Based on all of the foregoing encouraging signs and information, it would be no surprise to expect a strong and robust retail recovery in 2012.
However, some commentators are more cautious and skeptical about outside forces and their impact on the retail market.
According to another recent Retail Traffic article, some seasoned real estate professionals are expecting only moderate growth in the retail sector in 2012. Much of this can be blamed on the hot and cold capital markets and the uncertainties of the upcoming U.S. elections.
Although there seems to be some increase in leasing in some of the most well-established and largest urban centers, malls and shopping centers in secondary and tertiary markets (and some primary markets) throughout the country are likely to continue to experience high vacancies and stagnant rents in 2012 because of all the space that has been freed up by bankrupt retailers and shuttered stores. Furthermore, even in the larger urban centers, many commentators do not see new development taking root in 2012, except, perhaps, with value-oriented and outlet centers. That said, although new development may not be starting much in 2012, unlike in recent prior years, many developers seem to be starting to talk about and plan new projects that will be built in the next few years.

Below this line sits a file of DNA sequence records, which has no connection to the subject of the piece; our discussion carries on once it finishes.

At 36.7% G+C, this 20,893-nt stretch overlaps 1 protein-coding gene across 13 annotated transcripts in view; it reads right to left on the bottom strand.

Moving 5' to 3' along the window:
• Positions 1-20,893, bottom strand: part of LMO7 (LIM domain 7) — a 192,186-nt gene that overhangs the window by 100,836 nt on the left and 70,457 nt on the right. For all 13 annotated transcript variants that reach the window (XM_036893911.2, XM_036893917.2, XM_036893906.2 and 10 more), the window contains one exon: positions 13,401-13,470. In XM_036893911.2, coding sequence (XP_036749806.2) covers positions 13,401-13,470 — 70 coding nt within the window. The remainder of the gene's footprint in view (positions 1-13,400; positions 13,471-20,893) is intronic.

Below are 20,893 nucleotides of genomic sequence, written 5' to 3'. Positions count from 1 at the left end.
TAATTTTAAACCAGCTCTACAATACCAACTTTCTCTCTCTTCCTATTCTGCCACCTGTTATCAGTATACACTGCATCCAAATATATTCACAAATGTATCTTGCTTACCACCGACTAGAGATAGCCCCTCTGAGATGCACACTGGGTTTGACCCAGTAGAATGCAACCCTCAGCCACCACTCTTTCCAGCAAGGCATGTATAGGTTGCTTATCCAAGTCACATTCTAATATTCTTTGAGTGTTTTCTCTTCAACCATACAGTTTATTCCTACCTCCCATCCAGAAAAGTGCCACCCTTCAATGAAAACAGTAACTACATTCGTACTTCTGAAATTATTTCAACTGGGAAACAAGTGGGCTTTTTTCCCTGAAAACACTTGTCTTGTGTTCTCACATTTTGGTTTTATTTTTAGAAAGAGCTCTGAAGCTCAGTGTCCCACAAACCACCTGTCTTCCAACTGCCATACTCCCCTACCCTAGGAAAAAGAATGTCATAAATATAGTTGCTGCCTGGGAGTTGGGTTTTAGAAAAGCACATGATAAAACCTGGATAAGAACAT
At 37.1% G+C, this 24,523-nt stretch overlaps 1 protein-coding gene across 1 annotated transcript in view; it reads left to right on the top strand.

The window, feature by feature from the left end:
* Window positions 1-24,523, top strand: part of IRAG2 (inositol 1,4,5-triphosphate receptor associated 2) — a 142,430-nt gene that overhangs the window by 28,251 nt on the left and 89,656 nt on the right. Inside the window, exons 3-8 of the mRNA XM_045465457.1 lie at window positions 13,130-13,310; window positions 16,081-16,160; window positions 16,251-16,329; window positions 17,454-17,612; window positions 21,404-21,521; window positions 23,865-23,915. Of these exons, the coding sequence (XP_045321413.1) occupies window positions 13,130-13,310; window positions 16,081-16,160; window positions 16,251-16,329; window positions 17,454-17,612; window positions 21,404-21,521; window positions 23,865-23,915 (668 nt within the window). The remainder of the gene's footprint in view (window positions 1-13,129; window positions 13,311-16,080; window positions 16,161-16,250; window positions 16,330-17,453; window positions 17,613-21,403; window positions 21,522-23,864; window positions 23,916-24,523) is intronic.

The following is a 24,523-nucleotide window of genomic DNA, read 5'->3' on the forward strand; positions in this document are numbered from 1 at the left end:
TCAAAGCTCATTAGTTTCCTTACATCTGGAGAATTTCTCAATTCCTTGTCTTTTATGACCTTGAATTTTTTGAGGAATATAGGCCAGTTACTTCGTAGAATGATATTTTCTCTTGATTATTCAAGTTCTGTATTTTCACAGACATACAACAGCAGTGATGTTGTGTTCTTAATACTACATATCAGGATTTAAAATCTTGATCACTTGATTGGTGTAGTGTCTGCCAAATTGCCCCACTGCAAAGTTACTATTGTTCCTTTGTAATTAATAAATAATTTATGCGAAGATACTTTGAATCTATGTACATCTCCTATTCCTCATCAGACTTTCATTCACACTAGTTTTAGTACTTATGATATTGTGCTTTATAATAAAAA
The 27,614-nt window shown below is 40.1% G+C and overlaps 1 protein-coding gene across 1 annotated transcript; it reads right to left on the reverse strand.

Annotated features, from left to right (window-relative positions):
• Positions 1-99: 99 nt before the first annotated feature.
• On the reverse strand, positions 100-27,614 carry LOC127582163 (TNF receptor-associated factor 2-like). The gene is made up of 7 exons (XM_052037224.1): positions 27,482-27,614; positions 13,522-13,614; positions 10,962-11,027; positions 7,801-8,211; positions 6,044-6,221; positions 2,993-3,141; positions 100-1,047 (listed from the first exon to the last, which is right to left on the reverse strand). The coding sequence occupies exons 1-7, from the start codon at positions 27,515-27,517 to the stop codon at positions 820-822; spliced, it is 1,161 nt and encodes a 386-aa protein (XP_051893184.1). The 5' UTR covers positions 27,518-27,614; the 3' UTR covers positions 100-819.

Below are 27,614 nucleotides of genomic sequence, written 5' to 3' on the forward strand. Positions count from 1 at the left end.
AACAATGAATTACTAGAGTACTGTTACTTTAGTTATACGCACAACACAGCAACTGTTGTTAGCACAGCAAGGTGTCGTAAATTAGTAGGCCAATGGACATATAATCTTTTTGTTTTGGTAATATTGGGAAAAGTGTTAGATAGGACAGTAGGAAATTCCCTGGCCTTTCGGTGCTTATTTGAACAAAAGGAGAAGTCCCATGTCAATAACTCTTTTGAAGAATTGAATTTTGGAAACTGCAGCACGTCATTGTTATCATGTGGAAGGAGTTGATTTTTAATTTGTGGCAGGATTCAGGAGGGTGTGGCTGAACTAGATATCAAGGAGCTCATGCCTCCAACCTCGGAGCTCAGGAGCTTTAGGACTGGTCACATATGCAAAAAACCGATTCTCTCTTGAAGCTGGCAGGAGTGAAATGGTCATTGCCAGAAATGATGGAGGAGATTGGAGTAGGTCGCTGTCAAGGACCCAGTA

Other factors contributing to forecasts of moderate or sluggish growth in 2012 are continued high unemployment and concerns over the vulnerability of the economy to outside shocks. Many are concerned that Europe’s debt crisis could cause a global credit freeze, similar to what occurred with Wall Street in 2008. Resurgent episodes of Congressional gridlock, unforeseen global events (such as Arab Spring protests and the Japanese earthquake), rising tensions with Iran over nuclear issues and potential war (not only with Iran), further retailer bankruptcies, emerging online competition and the ongoing housing glut – coupled with volatile capital markets, the natural stagnation associated with election year politics, the European debt crises and ongoing high unemployment – could derail any retail market recovery in 2012.
Therefore, according to many cautious commentators, despite some encouraging signs, the retail sector’s long-awaited rebound will not begin until there is more market certainty in the U.S. and overseas, plus sustained high levels of consumer confidence driven by higher paychecks, a stronger stock market and improved housing market. This, according to many, is unlikely to happen before the third quarter of 2012.
The good news is that, whether one is more optimistic about the prospects for the 2012 retail market or more conservative, both views seem to agree that 2012 will include some growth. The question is how much growth will there be.
Another thing that more optimistic forecasters and more conservative forecasters seem to agree upon is that 2012 does not appear to be a “break out” year for the retail industry.
That said, especially in light of the end of year holiday season boost, declining unemployment and an expanding economy, we do believe that there is good reason to forecast a slow to modest, but incremental continuation of recovery in retail in 2012, with the possibility of volatility relating to prolonged stalemates in domestic politics, coupled with a continuing uncertain European debt crisis and continued high relative unemployment.